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The Government has directed all pay television providers to air a State-run education channel to support children’s learning at home.

Broadcast signal providers who transmit radio channels have also been advised to carry the Kenya Broadcasting Corporation (KBC) education channel on their platforms.

The Communications Authority of Kenya (CA), in a letter to the providers, wants the changes to take effect immediately.

“The carriage of the said must-carry channel shall be at no cost to KICD and shall be available as free-to-air at all times on respective licensees platforms,” said acting CA director general Mercy Wanjau.

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The Kenya Institute of Curriculum Development (KICD) operates the Edu TV that airs programmes aimed at learners in primary and secondary schools as well as tertiary level.

The institute develops, disseminates and transmits education programmes and curriculum-support materials through mass media, electronic and distance learning. The television transmission is currently done by Signet Multiplexing Centre located at KBC Broadcasting House.

The programmes are currently only carried on free-to-air platforms thus locking out pay TV subscribers.

Ms Wanjau said Edu TV will be available to all users including those whose pay TV subscriptions may not be up to date.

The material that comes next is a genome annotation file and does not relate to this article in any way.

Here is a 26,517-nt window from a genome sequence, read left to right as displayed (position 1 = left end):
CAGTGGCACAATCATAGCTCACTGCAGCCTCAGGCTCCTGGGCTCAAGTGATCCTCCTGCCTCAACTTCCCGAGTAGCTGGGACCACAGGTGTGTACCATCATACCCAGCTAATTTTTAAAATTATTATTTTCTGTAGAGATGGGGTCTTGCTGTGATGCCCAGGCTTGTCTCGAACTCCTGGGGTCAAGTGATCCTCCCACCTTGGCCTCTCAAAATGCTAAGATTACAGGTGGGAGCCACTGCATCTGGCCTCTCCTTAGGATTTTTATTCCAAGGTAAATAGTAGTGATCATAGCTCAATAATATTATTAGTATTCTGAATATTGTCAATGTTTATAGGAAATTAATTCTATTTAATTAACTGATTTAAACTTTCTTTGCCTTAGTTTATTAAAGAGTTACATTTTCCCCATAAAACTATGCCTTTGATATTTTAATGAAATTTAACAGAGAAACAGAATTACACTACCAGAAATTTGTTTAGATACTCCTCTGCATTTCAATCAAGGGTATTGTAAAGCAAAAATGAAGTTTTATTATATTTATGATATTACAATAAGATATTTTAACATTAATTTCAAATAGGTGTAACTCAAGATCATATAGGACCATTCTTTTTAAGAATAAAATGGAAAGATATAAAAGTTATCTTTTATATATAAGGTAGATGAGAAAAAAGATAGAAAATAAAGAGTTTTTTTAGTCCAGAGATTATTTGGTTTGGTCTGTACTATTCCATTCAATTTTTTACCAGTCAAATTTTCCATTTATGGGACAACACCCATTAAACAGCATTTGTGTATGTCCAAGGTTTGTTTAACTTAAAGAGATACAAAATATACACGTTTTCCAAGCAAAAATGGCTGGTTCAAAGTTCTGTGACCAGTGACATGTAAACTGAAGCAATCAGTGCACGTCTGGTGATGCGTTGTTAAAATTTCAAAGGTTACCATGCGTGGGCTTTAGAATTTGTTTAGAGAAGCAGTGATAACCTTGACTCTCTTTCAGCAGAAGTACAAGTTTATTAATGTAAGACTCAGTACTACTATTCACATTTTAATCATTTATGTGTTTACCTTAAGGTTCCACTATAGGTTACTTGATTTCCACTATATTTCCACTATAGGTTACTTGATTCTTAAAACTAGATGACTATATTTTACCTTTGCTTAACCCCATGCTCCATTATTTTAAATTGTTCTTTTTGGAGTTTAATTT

“You are therefore required to include the said KICD channel on your DTT (digital terrestrial television) and pay TV platforms on the national stream as soon as possible until such a time when contrary advise shall be issued in writing by the authority,” said Wanjau.

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Coronavirus disease

The directive will rope in platforms like DStv and increase coverage of out-of-class learning programmes targeted at learners who are at home in measures to stop the spread of coronavirus disease. Broadcasters who will have complied with the directive have been instructed to notify the authority within 48 hours in writing.

“Further ensure that you frequently run a scrolling text on your platform to inform viewers about the channel position for Edu TV,” read the instructions issued on March 24.

The directive comes after the government closed all schools and ordered the ministry of Education to implement out-of-class lessons through online, TV and radio channels. School children have been advised to access lessons through the KBC radio channel, Edu-channel TV, Edu TV on YouTube, and the Kenya Education Cloud.

Radio programmes run from Monday to Friday through a defined transmission timetable on KBC’s Kiswahili and English service stations for up to eight hours daily.

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KICD acting CEO Joel Mabonga said he has formed an internal advisory committee to ensure the out-of-class learning programme goes on smoothly.

“We have scaled up our technical and broadcast teams with representation from the Information and Communication Technology Authority for back-up,” said Mr Mabonga, adding that a team from KBC is assisting in programming.

The CEO also said the institute wants to hear from parents, teachers and learners on how it can improve its services.

“We are getting more interactive by looking at social platforms for feedback. We have opened our lines to parents and teachers for immediate feedback in our subsequent programmes.”

Complaints have emerged over inadequate gadgets to access education materials, poor concentration span of learners, scramble for available TV and radio channels by other home users, and lack of proper feedback from the lessons providers.

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“All these initiatives are aimed at ensuring children are not left behind,” said Mabonga.v


Government Communications Authority of Kenya KBC
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